The Narodowy Bank Polski in Warsaw held its seven-day reference rate at 2.5 percent, as predicted by all 32 economists in a Bloomberg survey. Governor Marek Belka will comment on the decision at a news conference at 4 p.m.
Policy makers in February reaffirmed their plan to refrain from changing borrowing costs through mid-2014. Poland should enjoy record-low rates for most of this year as inflation remains subdued even with the economic-growth rate poised to almost double, central banker Andrzej Bratkowski said in Feb. 14 interview.
“We’re seeing a certain divergence as the economy picks up while price pressures remain practically frozen, so it’s not the right time to signal any change of policy,” Grzegorz Ogonek, an economist at ING Groep NV, said by phone from Warsaw on March 3. “The central bank will probably let the forward guidance expire and then switch to a wait-and-see mode.”
The zloty traded at 4.1874 at 12:51 p.m. in Warsaw, weakening 0.1 percent from yesterday and paring its 2.2 percent gain in February. Last month’s performance was the Polish currency’s best since July 2012. The yield on Poland’s 5-year government bond was unchanged at 3.69 percent after rallying from a six-month high of 4.11 percent on Jan. 31.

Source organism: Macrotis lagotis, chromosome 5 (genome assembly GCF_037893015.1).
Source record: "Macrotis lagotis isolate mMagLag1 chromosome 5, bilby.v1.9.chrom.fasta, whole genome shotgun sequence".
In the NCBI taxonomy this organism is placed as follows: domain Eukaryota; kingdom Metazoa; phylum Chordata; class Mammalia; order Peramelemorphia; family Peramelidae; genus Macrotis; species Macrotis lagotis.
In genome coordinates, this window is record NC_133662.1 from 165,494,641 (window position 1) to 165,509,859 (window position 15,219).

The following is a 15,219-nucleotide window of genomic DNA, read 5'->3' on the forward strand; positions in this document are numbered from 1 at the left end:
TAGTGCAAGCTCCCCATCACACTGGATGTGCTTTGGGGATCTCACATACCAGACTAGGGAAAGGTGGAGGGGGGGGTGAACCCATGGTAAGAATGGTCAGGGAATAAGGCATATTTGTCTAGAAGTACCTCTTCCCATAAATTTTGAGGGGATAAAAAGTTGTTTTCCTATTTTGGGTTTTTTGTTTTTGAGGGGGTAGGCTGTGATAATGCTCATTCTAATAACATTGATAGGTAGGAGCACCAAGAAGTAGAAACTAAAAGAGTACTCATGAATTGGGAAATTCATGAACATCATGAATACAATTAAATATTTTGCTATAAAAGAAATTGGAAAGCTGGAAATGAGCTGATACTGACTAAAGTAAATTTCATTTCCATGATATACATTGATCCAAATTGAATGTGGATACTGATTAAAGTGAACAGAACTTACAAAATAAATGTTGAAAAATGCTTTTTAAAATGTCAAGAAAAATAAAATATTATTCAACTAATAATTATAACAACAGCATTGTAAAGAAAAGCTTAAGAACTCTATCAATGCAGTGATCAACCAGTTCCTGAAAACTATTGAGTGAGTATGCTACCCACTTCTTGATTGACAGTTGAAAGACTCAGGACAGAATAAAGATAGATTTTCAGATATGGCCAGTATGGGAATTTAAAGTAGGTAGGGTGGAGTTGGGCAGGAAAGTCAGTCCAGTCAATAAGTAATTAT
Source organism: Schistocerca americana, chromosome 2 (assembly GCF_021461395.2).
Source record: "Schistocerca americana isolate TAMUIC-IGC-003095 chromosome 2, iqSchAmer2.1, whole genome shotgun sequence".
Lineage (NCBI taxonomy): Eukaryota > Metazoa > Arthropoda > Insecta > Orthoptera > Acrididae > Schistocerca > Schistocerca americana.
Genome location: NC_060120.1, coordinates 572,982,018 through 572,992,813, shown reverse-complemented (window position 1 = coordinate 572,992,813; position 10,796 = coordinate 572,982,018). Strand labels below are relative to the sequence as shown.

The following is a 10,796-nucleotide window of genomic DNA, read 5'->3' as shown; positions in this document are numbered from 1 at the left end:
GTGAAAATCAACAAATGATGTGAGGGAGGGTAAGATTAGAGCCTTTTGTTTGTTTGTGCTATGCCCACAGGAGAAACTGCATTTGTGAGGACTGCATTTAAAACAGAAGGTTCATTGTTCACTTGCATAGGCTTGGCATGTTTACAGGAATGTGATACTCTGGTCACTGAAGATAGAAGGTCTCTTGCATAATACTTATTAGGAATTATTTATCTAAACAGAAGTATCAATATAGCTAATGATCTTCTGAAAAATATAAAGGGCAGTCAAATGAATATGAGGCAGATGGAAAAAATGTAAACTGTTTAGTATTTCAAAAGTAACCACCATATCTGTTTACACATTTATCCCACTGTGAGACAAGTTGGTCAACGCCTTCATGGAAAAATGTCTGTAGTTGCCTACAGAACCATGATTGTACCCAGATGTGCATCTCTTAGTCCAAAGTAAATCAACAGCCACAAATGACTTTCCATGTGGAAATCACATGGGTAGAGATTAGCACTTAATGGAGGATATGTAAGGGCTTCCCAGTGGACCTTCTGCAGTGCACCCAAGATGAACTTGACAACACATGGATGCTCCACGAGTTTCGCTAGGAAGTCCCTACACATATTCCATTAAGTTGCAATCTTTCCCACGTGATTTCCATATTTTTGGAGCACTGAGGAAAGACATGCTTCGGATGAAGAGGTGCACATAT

The economy accelerated for a third consecutive quarter to 2.7 percent from a year earlier in the October-December period as the recovery in the euro region, Poland’s biggest trading partner, bolstered domestic demand.
The European Union’s largest eastern economy will expand 2.9 percent this year, the bloc’s third-fastest rate behind Latvia and Lithuania, the European Commission forecast last week.
Poland’s purchasing managers index, a gauge of manufacturing, surged to a three-year high of 55.9 in February, according to a Markit Economics survey for HSBC published on March 3. New orders rose the most since April 2004 while manufacturing employment rose “sharply,” the London-based research company said on its website.
Meanwhile, inflation undershot the central bank’s target for a 14th month in January, when it stabilized at 0.7 percent from a year earlier. Price growth won’t reach policy makers’ 2.5 percent objective before the end of 2015, according to the Narodowy Bank Polski’s inflation report from November.
Rate setters reviewed new central bank staff projections for growth and inflation at today’s meeting and will summarize their findings in the post-meeting statement.
The document probably forecasts faster economic growth of about 3.5 percent in 2015 while lowering the estimate inflation track because of “favorable commodity prices and low current inflation,” Piotr Kalisz, an economist at Citigroup Inc. in Warsaw, wrote in an e-mailed note on March 3.
“We don’t expect any major changes in the central bank’s rhetoric for now,” Kalisz said. “We still assume that rate increases are possible at the end of this year as growth accelerates beyond its potential. Nevertheless, the first move may be pushed back into 2015 if inflation stays low.”
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